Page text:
The second observation was a more novel approach to solving the problem of gun violence, suggesting that there is no Constitutional prohibition against the regulated distribution and sales of ammunition. The novel proposition that legislators could reasonably impose new limits and restrictions on the way ammunition is acquired by owners of firearms is worthy of consideration in a new Constitutional Convention, perhaps also determining whether this is a power reserved to the States or to the Federal government. It’s long overdue to differentiate between weapons used in combat and those used for hunting.
Constitution 2.0 could also include discussion of the influence of money on our political system. If the Supreme Court was not required to divine the original intent of the founders, decisions like Citizens United would be more easily settled by referring to a more up-to-date set of articles that would limit the influence of lobbyists and “dark money” as described by Rhode Island Sen. Sheldon Whitehouse. Consequently, the preferences of 83% of responsible gun owners would more likely be reflected in our laws and we could end the horror of mass murders in theaters, schools, churches and other public places.
Arguments that compare firearms to automobiles and discussions about hunting, sportsmen and marksmanship would all be able to take into consideration upgraded definitions of “a well regulated militia” and the “right to bear arms” by redefining those rights, the arms themselves, and the verb “to bear” that connects them. There’s got to be a difference between the “security of a free State” and laws that enable someone like Kyle Rittenhouse to legally patrol city streets and commit murder in the name of community defense.
- Elections and Voting Rights
As demonstrated above, the fact that Senate membership is so far removed from per-capita representation consequentially results in minority rule and gridlock, giving additional impetus to the argument for reform of Article I.
It has been 100 years since the 17th Amendment provided for the direct election of the United States Senate. Constitution 2.0 could, subject to the outcome of a new Constitutional Convention, similarly provide for direct election of the President. The fact that only a few states have determined the outcome of most elections, and further that technology now makes it possible to target campaign marketing to specific communities where swing voters reside — and to gerrymander with what a Court called “surgical precision” — makes it imperative to bring forward a reasonable discussion about the sensibility of continuing to preserve the anachronistic Electoral College. Indeed, the Electoral College is even more antithetical to democracy than the U.S. Senate. If the national popular vote determined the outcome, there would be no “battleground” states because each and every vote from every district in every state would influence the result with equal weight.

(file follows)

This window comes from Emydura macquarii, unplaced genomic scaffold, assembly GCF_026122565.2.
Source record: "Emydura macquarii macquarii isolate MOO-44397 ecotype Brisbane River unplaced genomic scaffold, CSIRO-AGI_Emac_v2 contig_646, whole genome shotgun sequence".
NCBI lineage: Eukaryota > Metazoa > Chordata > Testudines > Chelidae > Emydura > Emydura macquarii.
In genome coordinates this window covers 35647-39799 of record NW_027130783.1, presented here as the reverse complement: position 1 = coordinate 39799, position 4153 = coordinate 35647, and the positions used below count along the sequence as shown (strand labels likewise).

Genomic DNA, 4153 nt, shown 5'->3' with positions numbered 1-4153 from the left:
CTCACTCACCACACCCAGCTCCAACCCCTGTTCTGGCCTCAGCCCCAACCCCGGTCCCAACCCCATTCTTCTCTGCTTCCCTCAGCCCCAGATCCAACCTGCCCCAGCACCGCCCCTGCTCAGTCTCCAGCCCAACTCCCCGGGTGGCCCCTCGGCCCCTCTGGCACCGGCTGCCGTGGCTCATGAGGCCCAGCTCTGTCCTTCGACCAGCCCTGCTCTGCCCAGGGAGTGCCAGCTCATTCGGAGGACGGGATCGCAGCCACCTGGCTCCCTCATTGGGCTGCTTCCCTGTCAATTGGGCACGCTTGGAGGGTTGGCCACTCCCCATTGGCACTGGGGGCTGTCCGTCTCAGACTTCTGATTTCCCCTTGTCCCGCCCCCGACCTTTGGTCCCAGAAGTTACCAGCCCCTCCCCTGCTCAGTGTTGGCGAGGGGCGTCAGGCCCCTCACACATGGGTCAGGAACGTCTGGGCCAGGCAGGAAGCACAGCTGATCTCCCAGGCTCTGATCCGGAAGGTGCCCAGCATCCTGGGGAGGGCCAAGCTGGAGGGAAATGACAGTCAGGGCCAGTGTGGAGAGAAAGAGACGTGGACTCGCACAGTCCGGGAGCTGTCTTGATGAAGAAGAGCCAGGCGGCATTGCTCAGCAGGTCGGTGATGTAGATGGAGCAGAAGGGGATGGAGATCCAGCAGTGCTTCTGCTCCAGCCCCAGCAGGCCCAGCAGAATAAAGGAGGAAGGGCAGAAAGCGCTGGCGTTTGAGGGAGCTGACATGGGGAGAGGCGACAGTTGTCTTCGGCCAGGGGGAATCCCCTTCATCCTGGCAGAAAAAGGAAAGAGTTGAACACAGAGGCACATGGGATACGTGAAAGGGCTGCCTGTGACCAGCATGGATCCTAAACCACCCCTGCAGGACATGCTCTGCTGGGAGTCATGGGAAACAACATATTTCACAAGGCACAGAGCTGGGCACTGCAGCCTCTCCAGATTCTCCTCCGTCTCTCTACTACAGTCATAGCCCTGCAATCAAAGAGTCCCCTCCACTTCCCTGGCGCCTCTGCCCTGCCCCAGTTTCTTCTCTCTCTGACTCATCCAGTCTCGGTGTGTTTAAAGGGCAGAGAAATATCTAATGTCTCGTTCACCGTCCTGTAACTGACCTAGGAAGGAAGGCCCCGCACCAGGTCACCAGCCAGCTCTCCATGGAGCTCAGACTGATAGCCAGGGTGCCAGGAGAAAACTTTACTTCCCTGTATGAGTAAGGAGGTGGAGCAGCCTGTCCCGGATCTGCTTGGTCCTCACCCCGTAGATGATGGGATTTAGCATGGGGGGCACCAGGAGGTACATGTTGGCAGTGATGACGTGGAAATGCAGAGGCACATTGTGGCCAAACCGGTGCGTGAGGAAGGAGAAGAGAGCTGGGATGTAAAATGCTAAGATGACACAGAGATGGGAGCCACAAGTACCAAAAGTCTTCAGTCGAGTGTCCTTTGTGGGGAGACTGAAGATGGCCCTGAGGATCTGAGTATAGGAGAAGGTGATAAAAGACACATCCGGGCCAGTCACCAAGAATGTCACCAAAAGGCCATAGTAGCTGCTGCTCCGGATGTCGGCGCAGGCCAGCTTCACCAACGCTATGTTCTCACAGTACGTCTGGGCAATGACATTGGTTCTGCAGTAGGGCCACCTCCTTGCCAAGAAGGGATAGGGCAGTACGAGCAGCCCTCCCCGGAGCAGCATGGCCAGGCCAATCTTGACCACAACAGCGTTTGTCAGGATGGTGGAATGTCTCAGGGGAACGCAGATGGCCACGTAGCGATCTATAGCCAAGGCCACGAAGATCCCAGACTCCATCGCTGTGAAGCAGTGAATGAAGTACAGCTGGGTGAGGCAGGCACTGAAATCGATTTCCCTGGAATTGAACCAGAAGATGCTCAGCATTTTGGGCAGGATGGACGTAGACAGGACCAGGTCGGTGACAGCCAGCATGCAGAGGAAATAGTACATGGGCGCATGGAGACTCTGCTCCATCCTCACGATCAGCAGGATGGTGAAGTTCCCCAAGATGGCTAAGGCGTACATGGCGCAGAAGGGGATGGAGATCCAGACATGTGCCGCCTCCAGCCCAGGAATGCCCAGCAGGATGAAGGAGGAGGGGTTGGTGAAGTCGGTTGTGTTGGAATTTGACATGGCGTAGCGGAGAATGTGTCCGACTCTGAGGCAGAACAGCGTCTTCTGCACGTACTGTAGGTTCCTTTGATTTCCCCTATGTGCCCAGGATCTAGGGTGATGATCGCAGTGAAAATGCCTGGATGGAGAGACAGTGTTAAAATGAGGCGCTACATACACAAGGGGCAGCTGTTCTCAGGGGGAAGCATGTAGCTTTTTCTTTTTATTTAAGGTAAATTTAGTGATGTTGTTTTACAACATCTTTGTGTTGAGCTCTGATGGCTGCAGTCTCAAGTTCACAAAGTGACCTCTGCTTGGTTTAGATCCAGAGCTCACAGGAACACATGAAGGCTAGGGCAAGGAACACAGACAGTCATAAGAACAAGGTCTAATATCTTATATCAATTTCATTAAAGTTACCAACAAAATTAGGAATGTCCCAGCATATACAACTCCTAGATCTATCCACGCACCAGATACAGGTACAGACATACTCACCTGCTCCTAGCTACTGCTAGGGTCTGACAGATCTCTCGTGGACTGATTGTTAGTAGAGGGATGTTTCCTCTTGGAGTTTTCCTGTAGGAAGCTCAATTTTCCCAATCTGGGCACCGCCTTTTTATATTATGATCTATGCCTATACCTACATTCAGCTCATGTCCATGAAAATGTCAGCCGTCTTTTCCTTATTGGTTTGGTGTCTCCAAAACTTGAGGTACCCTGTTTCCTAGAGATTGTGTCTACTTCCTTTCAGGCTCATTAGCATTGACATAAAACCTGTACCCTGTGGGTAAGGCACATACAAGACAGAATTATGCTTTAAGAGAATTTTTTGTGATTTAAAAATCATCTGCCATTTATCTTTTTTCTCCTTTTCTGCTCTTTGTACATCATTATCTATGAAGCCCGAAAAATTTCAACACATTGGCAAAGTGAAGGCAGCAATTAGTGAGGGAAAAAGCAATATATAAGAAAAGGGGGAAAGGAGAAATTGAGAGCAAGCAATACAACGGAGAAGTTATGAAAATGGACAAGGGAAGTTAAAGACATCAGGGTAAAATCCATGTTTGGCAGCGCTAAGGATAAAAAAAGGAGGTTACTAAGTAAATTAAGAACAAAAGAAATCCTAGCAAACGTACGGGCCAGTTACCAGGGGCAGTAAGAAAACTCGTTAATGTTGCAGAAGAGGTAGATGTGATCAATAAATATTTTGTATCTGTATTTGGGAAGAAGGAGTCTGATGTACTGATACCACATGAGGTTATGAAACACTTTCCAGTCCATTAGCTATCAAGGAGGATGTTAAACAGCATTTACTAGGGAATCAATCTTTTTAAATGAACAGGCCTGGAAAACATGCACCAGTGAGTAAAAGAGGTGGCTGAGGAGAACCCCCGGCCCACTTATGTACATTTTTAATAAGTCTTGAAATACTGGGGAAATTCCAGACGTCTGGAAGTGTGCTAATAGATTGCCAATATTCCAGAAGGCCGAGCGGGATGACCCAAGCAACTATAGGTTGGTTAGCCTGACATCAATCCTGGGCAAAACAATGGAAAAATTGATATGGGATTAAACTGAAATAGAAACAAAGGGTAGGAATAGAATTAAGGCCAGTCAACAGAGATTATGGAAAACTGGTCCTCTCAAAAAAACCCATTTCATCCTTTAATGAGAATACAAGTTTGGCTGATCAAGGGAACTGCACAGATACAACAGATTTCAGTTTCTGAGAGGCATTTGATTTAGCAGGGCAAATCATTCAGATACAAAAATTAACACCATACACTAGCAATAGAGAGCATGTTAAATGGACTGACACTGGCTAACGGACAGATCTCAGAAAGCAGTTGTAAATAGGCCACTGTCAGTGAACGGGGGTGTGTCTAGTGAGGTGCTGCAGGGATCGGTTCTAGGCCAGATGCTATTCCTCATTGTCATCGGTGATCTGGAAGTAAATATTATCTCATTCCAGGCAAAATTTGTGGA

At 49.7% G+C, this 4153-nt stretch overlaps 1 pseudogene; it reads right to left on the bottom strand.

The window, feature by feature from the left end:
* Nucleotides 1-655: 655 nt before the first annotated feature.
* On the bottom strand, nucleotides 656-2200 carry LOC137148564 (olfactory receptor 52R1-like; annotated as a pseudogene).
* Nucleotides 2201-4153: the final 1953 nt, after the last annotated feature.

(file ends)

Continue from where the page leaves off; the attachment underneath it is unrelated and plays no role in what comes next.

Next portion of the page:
After a century of efforts to increase voter participation by, among other methods, (a) enfranchising those whose right to vote was previously hindered or denied by un-Constitutional and/or illegal actions by States and political parties and (b) by instituting early voting and mailed ballots, we are regrettably witnessing after the 2020 election cycle a new wave of questionably constitutional state legislation designed to suppress access to the ballot and even empower state legislators to overrule any popular election result they dislike.
At the same time, we are experiencing the consequences of the Citizens United decision which does not actually grant to corporations the right to cast a ballot in a voting booth, but does use the Constitution’s First Amendment to empower corporations to effectively buy the outcome of an election. Voting rights must be clearly and explicitly defined in the Constitution in a way that States cannot violate because we seem to be going backward, not forward, when an empowered minority can disenfranchise enough of the majority to achieve their partisan goals. As Georgia Sen. Warnock recently said: “Some people don’t want some people to vote.”
An upgraded Constitution 2.0 can settle these questions by considering the modern-day influences of mass media, the Internet and other factors that influence and determine election results. For example, the Hawaiian-Aleutian time zone is 6 hours behind Eastern time, making it possible for the broadcast news of early eastern returns to unfairly influence turnout and votes in states farther west. Debate might also include related subjects such as term limits, certified electronic ballots, mail ballots, Election Day holidays, etc. The citizens’ right to express their choice of leaders and representatives is the most fundamental way that a democracy manifests itself. Therefore it is appropriate that Constitution 2.0 be more synchronous with modern society to guarantee universal suffrage, fairness, promote voter participation and make ballot access more expedient.
- Presidency: term limit and immunity
Additional language in the Amendment limits the number of elected terms to one if the person holding the office as an acting President was in office for more than two years. Thus, Lyndon Johnson, whose presidency began on November 22, 1963, is the only person since passage of the 22nd Amendment who would have been eligible to serve more than 8 years in office. Had Gerald Ford won re-election in 1976, he would have been disqualified to run again in 1980. However, Jimmy Carter, George H.W. Bush and Donald Trump are/were still eligible to seek a second term as President.